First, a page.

- If all resources have only a single instance, then we can define a deadlock-detection algorithm that uses a variant of the resource-allocation graph, called a wait-for graph.
- This graph is obtained from the resource-allocation graph by removing the resource nodes and collapsing the appropriate edges.
- More precisely, an edge from to in a wait-for graph implies that process is waiting for process to release a resource that needs.
- For example, in Fig. 7.11, a resource-allocation graph and the corresponding wait-for graph are presented.
(a) Resource-allocation graph. (b) Corresponding wait-for graph.
- As before, a deadlock exists in the system if and only if the wait-for graph contains a cycle.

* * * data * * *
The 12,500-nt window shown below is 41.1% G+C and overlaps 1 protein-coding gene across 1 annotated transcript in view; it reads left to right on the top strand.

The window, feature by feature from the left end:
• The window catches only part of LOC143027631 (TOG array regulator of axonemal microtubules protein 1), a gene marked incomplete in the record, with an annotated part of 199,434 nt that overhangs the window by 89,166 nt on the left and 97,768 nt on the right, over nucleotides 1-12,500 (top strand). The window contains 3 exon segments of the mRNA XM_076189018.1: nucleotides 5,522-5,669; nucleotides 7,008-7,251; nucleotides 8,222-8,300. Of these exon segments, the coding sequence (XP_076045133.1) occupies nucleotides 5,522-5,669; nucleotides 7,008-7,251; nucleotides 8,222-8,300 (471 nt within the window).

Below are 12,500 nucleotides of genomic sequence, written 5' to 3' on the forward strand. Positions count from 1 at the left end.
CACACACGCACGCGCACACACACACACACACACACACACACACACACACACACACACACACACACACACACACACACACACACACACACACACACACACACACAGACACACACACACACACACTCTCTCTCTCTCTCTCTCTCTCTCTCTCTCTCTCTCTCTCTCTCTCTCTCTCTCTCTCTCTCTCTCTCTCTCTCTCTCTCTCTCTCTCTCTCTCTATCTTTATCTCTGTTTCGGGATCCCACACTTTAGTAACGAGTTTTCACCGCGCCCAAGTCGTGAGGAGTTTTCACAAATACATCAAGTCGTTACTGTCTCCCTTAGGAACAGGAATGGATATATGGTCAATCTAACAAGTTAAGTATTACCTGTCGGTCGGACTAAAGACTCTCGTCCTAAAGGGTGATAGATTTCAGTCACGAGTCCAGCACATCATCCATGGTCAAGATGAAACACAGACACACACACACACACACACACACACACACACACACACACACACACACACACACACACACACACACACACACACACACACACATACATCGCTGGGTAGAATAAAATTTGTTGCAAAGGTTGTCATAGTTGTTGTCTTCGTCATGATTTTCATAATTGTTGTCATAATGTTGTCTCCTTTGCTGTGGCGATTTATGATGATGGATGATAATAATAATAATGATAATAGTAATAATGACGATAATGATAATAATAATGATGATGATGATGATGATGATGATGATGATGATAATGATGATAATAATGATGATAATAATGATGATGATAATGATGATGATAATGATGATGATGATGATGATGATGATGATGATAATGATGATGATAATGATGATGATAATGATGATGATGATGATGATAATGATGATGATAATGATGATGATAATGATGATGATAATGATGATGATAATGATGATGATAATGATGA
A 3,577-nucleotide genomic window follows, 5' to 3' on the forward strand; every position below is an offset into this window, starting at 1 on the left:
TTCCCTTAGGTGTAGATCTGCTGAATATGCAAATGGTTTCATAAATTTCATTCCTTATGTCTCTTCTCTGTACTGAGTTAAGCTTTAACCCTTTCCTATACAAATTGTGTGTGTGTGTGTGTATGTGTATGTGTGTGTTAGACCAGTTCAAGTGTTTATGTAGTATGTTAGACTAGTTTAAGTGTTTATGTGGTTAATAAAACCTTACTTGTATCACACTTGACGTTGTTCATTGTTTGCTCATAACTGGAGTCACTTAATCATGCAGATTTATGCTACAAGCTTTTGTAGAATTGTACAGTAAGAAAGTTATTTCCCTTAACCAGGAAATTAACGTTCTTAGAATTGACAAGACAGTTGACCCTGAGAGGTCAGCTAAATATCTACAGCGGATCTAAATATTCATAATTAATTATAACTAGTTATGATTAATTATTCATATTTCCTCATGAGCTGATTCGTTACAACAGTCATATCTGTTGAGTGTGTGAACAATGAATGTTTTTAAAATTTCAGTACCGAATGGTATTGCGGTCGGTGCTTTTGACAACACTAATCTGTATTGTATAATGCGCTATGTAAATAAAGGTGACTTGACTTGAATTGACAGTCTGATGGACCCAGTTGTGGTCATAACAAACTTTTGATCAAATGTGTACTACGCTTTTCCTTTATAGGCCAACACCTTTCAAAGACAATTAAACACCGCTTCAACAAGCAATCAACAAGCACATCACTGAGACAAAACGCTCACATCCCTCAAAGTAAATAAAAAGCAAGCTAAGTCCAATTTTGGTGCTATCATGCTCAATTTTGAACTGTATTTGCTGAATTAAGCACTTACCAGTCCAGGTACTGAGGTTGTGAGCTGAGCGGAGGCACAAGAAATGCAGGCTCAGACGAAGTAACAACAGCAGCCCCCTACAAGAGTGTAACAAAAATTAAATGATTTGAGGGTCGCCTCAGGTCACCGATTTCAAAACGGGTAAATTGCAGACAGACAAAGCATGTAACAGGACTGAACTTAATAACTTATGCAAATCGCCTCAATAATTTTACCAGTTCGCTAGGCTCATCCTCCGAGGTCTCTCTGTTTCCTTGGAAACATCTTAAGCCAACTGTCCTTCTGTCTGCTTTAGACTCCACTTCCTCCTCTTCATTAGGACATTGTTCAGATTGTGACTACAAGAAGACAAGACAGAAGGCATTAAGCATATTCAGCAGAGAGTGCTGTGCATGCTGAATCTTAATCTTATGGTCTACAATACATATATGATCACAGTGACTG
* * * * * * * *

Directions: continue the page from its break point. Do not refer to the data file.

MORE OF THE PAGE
- To detect deadlocks, the system needs to maintain the wait-for graph and periodically invoke an algorithm that searches for a cycle in the graph.
- If this graph contains one or more cycles (knots), a deadlock exists. Any process that is part of a cycle is deadlocked. If no cycles exist, the system is not deadlocked.
(a) A resource graph. (b) A cycle extracted from (a).
- Consider a system with seven processes, though , and six resources, through . The state of which resources are known and the the resource graph is given in Fig. 7.12. The question is: ``Is this system deadlocked, and if so, which processes are involved?''
- From this cycle, we can see that processes , , and are all deadlocked. Processes , , and are not deadlocked because can be allocated to any one of them, which then finishes and returns it. Then the other two can take it in turn and also complete.